Hawaii: The Big Five

Essay by Edward ChoyJunior High, 9th gradeC, March 1997

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Prologue of History

Until statehood, Hawaii was ruled economically by a consortium of corporations known as the 'Big Five': C. Brewer and Co., sugar, ranching, and chemicals, founded in 1826; Theo. H. Davies & Co., sugar, investments, insurance, and transportation, founded in 1845; Amfac Inc. (originally H. Hackfield Inc.-a German firm that changed its name and ownership during the anti-German sentiment of WW I to American Factors), sugar, insurance, and land development, founded in 1849; Castle and Cooke Inc., (Dole) pineapple, food packing, and land development, founded 1851; and Alexander and Baldwin Inc., shipping, sugar, and pineapple, founded in 1895. This economic oligarchy ruled Hawaii with a velvet glove and a steel grip. With members on all important corporate boards, they controlled all major commerce, including banking, shipping, insurance, hotel development, agriculture, utilities, and wholesale and retail merchandising. Anyone trying to buck the system was ground to dust, finding it suddenly impossible to do business in the islands.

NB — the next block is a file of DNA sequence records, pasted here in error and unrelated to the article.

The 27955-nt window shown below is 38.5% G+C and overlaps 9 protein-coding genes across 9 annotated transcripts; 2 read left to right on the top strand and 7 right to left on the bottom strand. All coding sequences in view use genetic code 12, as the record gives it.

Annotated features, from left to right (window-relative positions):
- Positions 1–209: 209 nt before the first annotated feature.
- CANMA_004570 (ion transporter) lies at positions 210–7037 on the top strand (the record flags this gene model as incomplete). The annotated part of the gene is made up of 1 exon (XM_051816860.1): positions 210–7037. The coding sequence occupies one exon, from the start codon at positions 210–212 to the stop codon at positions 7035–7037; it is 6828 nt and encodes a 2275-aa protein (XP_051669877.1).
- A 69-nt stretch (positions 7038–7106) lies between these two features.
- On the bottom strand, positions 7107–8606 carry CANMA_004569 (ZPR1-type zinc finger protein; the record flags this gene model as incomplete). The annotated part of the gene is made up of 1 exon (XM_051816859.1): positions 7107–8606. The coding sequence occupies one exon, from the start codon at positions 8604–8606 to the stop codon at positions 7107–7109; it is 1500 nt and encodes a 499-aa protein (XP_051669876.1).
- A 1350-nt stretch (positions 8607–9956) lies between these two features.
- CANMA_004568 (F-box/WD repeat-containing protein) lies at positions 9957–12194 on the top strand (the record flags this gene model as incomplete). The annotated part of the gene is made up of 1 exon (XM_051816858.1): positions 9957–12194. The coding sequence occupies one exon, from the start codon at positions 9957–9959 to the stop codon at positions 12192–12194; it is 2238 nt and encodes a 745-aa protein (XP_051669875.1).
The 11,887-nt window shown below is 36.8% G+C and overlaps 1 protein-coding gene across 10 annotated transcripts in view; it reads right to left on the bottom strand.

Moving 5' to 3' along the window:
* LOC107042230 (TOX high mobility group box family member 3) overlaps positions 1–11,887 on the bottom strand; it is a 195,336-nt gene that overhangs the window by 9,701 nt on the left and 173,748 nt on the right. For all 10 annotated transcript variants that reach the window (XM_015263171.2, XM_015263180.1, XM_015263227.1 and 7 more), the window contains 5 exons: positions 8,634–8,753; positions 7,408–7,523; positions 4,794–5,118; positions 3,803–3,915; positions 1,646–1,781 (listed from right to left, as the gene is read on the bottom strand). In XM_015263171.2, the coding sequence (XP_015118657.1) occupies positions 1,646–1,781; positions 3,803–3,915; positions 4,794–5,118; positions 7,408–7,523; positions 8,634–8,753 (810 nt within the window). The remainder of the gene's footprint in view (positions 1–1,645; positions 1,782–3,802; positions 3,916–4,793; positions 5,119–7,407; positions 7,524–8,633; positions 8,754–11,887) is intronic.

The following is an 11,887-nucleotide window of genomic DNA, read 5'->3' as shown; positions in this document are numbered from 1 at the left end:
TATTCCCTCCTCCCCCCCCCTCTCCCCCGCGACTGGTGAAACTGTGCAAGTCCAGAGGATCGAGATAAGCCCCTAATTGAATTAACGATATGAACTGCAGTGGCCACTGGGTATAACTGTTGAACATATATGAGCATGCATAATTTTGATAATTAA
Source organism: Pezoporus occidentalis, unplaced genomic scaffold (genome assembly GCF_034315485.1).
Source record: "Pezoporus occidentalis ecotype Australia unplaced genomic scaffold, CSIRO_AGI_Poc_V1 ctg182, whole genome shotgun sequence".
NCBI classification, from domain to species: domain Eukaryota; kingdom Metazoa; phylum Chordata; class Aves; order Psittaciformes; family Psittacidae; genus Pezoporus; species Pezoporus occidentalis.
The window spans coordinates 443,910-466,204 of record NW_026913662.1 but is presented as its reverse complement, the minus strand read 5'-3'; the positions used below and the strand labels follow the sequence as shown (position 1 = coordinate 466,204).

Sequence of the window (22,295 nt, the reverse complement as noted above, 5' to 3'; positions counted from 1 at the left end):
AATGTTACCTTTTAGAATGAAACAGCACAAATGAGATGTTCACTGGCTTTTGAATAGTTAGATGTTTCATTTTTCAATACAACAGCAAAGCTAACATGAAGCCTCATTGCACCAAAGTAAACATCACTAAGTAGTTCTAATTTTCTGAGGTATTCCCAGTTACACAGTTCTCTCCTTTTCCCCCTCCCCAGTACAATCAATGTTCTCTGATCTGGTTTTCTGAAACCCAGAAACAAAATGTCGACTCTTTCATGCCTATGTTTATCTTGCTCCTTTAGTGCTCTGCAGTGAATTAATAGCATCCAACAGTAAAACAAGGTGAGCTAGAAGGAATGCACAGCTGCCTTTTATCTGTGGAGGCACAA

The Big Five were made up of the islands' oldest and most well-established haole families; all included bloodlines from Hawaii's own nobility and ali'i. They looked among themselves for suitable husbands and wives, so breaking in from the outside even through marriage was hardly possible. The only time they were successfully challenged prior to statehood was when Sears, Roebuck and Co. opened a store on Oahu. Closing ranks, the Big Five decreed that their steamships would not carry Sears's freight. When Sears threatened to buy its own steamship line, the Big Five relented. In the end, statehood, and more to the point, tourism, broke their oligarchy. After 1960 too much money was at stake for Mainland-based corporations to ignore. Eventually the grip of the Big Five was loosened, but they are still enormously powerful and richer than ever, though these...